A Service from the ABA Criminal Justice Section, http://www.abanet.org/crimjust
United States Supreme Court Decision: May 17, 2010
In United States v. Comstock (08-1224), the Court reversed and remanded the lower court’s decision ruling that federal officials can indefinitely hold inmates considered “sexually dangerous” after their prison terms are complete. Today’s Supreme Court opinion upholds the law passed by Congress allowing civil commitment of a federal prisoner who is a sex offender to continue beyond the date the inmate otherwise would be released.
The Adam Walsh Child protection and Safety Act, signed into law by President George W. Bush in 2006, authorized, in 18 U.S.C. § 4248, the civil commitment of “sexually dangerous” federal inmates already held in custody. This act provides authority to the government to have individuals either completing federal prison sentences or incompetent to stand trial, to remain in federal custody indefinitely if they are found through clear and convincing evidence to be a person who is legally “sexually dangerous.”
The Adam Walsh Child Protection and Safety Act was challenged by four men, who served prison terms for possession of child pornography or sexual abuse of a minor. When these four men were completing terms in federal prison, the federal government initiated civil-commitment proceedings stating they would be a risk of sexually violent conduct or child molestation if they were released. The four men moved to dismiss the proceedings on constitutional grounds that 18 U.S.C. § 4248 exceeded Congress’ powers under the Commerce Clause, the “clear and convincing requirement” did not meet due process standards, and that the section violated the Fifth, Sixth and Eighth Amendments of the U.S. Constitution. The federal district court ruled in their favor and granted a motion to dismiss.
The issue before the Supreme Court was narrowed to whether congress had the constitutional authority to enact 18 U.S.C. 4248 under the Necessary and Proper Clause and whether congress could authorize the civil commitment of a “sexually dangerous” person who is already in the custody of the Bureau of Prisons (but who are coming to the end of their federal prison sentences) or who are in the custody of the Attorney General because they have been found mentally incompetent to stand trial. The United States argued that this potential civil commitment is a “necessary and proper” exercise of federal power. Justice Stephen Breyer, writing the majority opinion stated, “[T]he statute is a ‘necessary and proper’ means of exercising the federal authority that permits Congress to create federal criminal laws, to punish their violation, to imprison violators, to provide appropriately for those imprisoned and to maintain the security of those who are not imprisoned but who may be affected by the federal imprisonment of others.” Thus the Supreme Court concluded that the United States Constitution does provide legislative power for Congress to enact 18 U.S.C. § 4248.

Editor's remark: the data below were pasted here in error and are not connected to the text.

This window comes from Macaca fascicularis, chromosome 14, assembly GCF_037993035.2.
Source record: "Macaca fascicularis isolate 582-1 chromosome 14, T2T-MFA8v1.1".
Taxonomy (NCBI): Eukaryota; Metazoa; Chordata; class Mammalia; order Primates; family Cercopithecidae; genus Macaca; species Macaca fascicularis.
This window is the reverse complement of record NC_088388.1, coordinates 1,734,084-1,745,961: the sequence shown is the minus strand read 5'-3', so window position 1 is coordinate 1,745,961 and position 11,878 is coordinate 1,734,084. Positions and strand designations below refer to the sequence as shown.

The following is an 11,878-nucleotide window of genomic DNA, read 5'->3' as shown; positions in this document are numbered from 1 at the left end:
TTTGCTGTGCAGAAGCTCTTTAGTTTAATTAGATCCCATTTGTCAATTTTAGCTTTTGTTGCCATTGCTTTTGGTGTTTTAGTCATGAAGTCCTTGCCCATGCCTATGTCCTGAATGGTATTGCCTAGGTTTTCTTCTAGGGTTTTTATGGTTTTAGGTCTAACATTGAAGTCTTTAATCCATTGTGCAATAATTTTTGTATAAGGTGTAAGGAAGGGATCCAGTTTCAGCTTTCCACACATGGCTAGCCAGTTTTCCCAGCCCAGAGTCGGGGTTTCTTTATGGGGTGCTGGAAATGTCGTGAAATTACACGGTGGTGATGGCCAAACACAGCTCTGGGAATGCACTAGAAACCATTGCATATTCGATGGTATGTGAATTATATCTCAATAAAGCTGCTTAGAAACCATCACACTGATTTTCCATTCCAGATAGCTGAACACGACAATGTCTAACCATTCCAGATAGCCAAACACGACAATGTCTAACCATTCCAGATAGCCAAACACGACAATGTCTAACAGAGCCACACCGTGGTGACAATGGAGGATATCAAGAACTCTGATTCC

REVERSED AND REMANDED
A 7-2 decision with an opinion written by Justice Breyer. Justice Thomas dissented, Justice Scalia joined in part on Justice Thomas’ dissenting opinion. Justice Kennedy concurred in the judgment only, joined by Justice Alito.